The Union government will invite bids for 20 blocks of critical minerals including lithium, cobalt, titanium, and other rare earth elements spread across the country on November 29. Union Minister of Coal, Mines and Parliamentary Affairs Pralhad Joshi will launch the first-ever auction of strategic minerals.
“This is a landmark initiative that will boost our economy, enhance national security and support our transition to a clean energy future,” the Ministry of Mines says in a statement.
The unavailability of such minerals in India and the concentration of their extraction or processing in a few countries such as China have led to supply chain vulnerabilities. China tops in the processing of rare earth metals—with 58% of the world’s lithium processed in China, along with 35% of the world’s cobalt, and 40% of the world’s copper used in the manufacturing of battery cells, according to data compiled by ICRA.
“Strategic minerals are in high demand and the same is usually met by imports. Critical minerals cater to the needs of sectors like renewable energy, defence, agriculture, pharmaceutical, high-tech electronics, telecommunications, transport, creation of gigafactories etc,” the ministry says.
The future global economy will be underpinned by technologies that depend on minerals such as lithium, graphite, cobalt, titanium and rare earth elements (REE). India has committed to achieve 50% of cumulative electric power installed capacity from non-fossil sources by 2030. Such an ambitious plan for energy transition is set to drive the demand for electric cars, wind and solar energy projects and battery storage systems thereby increasing the demand for these critical minerals.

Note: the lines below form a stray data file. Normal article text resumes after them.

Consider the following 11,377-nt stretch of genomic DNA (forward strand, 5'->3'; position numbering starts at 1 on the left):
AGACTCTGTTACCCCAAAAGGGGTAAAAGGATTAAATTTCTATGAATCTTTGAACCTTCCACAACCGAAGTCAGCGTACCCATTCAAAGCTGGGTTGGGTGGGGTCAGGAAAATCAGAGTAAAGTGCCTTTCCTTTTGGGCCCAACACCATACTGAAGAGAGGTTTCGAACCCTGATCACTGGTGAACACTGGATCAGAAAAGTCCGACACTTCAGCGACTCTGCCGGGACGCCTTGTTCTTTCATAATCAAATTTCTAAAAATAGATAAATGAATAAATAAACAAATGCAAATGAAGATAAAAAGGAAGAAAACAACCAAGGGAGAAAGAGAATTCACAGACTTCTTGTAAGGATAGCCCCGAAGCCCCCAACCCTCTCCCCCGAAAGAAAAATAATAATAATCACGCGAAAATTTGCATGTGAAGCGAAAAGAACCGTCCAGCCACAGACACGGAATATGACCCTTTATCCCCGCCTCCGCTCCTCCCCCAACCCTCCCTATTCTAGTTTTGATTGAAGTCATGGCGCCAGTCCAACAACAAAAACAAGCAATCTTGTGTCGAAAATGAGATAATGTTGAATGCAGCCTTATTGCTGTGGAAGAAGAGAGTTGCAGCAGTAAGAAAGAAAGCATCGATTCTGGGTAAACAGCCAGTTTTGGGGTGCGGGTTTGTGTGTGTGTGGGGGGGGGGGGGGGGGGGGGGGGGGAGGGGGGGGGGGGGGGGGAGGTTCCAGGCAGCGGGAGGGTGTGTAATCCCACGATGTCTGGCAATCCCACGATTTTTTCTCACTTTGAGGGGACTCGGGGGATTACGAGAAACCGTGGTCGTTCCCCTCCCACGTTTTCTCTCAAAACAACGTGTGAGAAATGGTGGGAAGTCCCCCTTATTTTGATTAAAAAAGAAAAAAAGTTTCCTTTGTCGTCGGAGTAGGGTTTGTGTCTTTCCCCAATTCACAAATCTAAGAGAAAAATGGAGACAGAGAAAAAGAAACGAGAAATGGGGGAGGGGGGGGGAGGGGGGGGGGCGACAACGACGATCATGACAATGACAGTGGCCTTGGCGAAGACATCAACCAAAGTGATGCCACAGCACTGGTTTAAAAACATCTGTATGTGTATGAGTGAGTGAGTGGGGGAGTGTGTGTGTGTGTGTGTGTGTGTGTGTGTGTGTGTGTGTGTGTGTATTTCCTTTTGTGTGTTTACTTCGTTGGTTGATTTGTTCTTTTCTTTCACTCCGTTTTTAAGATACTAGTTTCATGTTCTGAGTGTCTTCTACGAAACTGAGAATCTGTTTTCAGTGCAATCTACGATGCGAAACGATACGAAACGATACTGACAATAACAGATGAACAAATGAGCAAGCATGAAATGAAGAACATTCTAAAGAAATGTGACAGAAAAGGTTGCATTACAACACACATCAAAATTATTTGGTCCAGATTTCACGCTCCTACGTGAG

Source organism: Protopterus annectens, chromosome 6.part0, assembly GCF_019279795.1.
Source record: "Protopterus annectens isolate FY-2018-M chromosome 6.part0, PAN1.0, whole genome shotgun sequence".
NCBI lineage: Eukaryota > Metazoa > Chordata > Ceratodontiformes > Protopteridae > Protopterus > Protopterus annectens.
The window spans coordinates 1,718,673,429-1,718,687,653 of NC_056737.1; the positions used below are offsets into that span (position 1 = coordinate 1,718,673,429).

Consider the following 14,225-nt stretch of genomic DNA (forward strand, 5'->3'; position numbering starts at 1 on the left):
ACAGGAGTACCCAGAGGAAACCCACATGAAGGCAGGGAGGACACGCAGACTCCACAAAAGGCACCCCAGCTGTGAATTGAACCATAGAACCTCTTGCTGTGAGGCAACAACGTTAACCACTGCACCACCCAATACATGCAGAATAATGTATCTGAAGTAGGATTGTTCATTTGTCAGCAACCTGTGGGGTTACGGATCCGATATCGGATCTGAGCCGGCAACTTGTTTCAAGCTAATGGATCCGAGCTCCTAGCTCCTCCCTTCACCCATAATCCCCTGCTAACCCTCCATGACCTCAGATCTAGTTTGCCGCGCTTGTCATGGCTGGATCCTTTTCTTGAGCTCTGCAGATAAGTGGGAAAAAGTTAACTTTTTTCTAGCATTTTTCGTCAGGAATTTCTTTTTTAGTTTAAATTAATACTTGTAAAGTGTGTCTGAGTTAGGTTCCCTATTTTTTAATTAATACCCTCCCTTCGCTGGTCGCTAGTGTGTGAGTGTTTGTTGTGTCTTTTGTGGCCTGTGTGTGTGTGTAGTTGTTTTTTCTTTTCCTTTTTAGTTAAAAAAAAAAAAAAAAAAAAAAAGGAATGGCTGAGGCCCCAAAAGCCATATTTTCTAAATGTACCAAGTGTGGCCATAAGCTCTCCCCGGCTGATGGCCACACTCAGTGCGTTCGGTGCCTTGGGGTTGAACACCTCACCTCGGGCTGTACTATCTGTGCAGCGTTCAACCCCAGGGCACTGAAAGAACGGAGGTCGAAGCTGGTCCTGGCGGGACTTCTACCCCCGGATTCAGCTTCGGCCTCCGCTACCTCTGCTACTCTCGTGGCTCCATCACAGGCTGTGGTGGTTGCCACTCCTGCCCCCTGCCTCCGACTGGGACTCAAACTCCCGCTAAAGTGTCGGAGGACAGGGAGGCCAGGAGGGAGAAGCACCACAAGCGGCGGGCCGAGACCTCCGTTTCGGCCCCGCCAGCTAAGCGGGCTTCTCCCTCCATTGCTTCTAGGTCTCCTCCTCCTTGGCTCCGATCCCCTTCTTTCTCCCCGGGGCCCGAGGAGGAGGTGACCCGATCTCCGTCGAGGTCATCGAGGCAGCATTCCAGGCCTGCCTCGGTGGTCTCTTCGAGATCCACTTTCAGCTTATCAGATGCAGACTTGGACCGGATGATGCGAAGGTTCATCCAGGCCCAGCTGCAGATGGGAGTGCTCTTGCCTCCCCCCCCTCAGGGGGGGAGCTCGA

The auction comes months after the Parliament amended the mining rules, paving the way for private companies to mine lithium, cobalt and nickel – the three critical raw materials required to manufacture battery cells. One of the major reforms is the removal of “lithium-bearing minerals” and five other atomic minerals from a prohibited list, thus opening the sector to private miners. Due to their inclusion in the list of atomic minerals, only state-run entities were allowed to mine and explore these minerals.
According to the Mines and Minerals (Development and Regulation) Amendment Bill, 2023, an exploration licence granted through auction will permit the licencee to undertake reconnaissance and prospecting operations for critical and deep-seated minerals. The blocks explored by the exploration licence holder would be auctioned for mining lease within the prescribed timeline, which will fetch better revenue to the state governments.
The amendment confers the power to grant mineral concession of these minerals to the central government so that it can prioritise the auction of these minerals looking at the requirements of the country. The revenue generated from these auctions shall accrue to state governments. Royalty rates of critical minerals have also been rationalised to encourage more participation in auctions. The government had specified royalty rates for Platinum Group of Metals (PGM) at 4%, Molybdenum at 7.5%, Glauconite and Potash at 2.5% in March 2022. On October 12, 2023 the government specified royalty rates for Lithium at 3%, Niobium at 3% and Rare Earth Elements at 1%.
Around 5.9 million tonnes (MT) of lithium reserves were discovered in the Reasi district of Jammu & Kashmir (J&K). The Geological Survey of India found the G3 category lithium in the state, which means more research and studies are required to reach the final ‘confident G1 or G2’ category of ‘mineable reserves’.
Source: Fortune India